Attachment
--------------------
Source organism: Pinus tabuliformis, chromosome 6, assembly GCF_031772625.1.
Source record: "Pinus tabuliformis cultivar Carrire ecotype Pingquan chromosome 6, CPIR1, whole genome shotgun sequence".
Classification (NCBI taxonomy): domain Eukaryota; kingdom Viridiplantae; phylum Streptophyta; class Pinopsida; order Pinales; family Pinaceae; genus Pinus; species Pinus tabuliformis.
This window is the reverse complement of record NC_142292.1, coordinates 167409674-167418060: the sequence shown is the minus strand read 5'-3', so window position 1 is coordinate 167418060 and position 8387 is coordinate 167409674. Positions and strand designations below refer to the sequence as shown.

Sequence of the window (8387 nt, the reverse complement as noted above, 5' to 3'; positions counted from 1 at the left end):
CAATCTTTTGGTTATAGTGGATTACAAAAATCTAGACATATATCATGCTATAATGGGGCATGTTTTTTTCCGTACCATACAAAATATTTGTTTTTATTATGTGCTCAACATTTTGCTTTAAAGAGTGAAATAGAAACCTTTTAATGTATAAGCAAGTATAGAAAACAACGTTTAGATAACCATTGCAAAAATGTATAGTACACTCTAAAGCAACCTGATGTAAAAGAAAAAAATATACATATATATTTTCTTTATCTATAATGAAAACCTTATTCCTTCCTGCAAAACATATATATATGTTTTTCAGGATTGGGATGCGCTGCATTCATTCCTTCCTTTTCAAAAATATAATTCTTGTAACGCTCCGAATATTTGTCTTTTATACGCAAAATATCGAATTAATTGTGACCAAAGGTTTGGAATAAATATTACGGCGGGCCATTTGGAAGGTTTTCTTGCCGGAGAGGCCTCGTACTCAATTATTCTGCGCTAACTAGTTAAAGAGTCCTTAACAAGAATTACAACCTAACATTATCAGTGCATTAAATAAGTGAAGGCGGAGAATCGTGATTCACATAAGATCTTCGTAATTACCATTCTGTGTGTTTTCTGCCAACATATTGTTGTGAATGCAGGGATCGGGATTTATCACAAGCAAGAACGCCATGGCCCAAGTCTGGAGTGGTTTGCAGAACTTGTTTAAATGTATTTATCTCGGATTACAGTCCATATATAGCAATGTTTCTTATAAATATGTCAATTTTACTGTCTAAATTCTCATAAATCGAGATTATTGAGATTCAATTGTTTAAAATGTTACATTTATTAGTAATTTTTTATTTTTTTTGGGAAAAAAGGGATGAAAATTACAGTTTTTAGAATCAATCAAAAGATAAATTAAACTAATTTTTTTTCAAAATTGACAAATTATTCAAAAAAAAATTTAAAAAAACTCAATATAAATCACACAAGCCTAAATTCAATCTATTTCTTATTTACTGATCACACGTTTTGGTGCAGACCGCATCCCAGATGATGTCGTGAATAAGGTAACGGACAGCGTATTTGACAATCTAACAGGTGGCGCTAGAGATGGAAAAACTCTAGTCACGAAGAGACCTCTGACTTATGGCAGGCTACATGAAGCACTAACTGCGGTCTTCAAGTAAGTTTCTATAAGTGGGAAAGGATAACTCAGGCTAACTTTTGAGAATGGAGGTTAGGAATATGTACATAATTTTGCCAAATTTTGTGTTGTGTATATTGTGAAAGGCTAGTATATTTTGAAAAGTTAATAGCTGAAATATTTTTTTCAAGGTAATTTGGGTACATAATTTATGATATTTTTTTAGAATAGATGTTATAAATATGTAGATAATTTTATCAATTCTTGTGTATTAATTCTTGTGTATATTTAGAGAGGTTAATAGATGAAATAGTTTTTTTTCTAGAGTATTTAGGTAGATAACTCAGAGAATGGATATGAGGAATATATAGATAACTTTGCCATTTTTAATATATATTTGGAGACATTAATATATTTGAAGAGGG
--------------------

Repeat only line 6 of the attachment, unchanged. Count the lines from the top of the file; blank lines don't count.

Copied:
CAATCTTTTGGTTATAGTGGATTACAAAAATCTAGACATATATCATGCTATAATGGGGCATGTTTTTTTCCGTACCATACAAAATATTTGTTTTTATTATGTGCTCAACATTTTGCTTTAAAGAGTGAAATAGAAACCTTTTAATGTATAAGCAAGTATAGAAAACAACGTTTAGATAACCATTGCAAAAATGTATAGTACACTCTAAAGCAACCTGATGTAAAAGAAAAAAATATACATATATATTTTCTTTATCTATAATGAAAACCTTATTCCTTCCTGCAAAACATATATATATGTTTTTCAGGATTGGGATGCGCTGCATTCATTCCTTCCTTTTCAAAAATATAATTCTTGTAACGCTCCGAATATTTGTCTTTTATACGCAAAATATCGAATTAATTGTGACCAAAGGTTTGGAATAAATATTACGGCGGGCCATTTGGAAGGTTTTCTTGCCGGAGAGGCCTCGTACTCAATTATTCTGCGCTAACTAGTTAAAGAGTCCTTAACAAGAATTACAACCTAACATTATCAGTGCATTAAATAAGTGAAGGCGGAGAATCGTGATTCACATAAGATCTTCGTAATTACCATTCTGTGTGTTTTCTGCCAACATATTGTTGTGAATGCAGGGATCGGGATTTATCACAAGCAAGAACGCCATGGCCCAAGTCTGGAGTGGTTTGCAGAACTTGTTTAAATGTATTTATCTCGGATTACAGTCCATATATAGCAATGTTTCTTATAAATATGTCAATTTTACTGTCTAAATTCTCATAAATCGAGATTATTGAGATTCAATTGTTTAAAATGTTACATTTATTAGTAATTTTTTATTTTTTTTGGGAAAAAAGGGATGAAAATTACAGTTTTTAGAATCAATCAAAAGATAAATTAAACTAATTTTTTTTCAAAATTGACAAATTATTCAAAAAAAAATTTAAAAAAACTCAATATAAATCACACAAGCCTAAATTCAATCTATTTCTTATTTACTGATCACACGTTTTGGTGCAGACCGCATCCCAGATGATGTCGTGAATAAGGTAACGGACAGCGTATTTGACAATCTAACAGGTGGCGCTAGAGATGGAAAAACTCTAGTCACGAAGAGACCTCTGACTTATGGCAGGCTACATGAAGCACTAACTGCGGTCTTCAAGTAAGTTTCTATAAGTGGGAAAGGATAACTCAGGCTAACTTTTGAGAATGGAGGTTAGGAATATGTACATAATTTTGCCAAATTTTGTGTTGTGTATATTGTGAAAGGCTAGTATATTTTGAAAAGTTAATAGCTGAAATATTTTTTTCAAGGTAATTTGGGTACATAATTTATGATATTTTTTTAGAATAGATGTTATAAATATGTAGATAATTTTATCAATTCTTGTGTATTAATTCTTGTGTATATTTAGAGAGGTTAATAGATGAAATAGTTTTTTTTCTAGAGTATTTAGGTAGATAACTCAGAGAATGGATATGAGGAATATATAGATAACTTTGCCATTTTTAATATATATTTGGAGACATTAATATATTTGAAGAGGG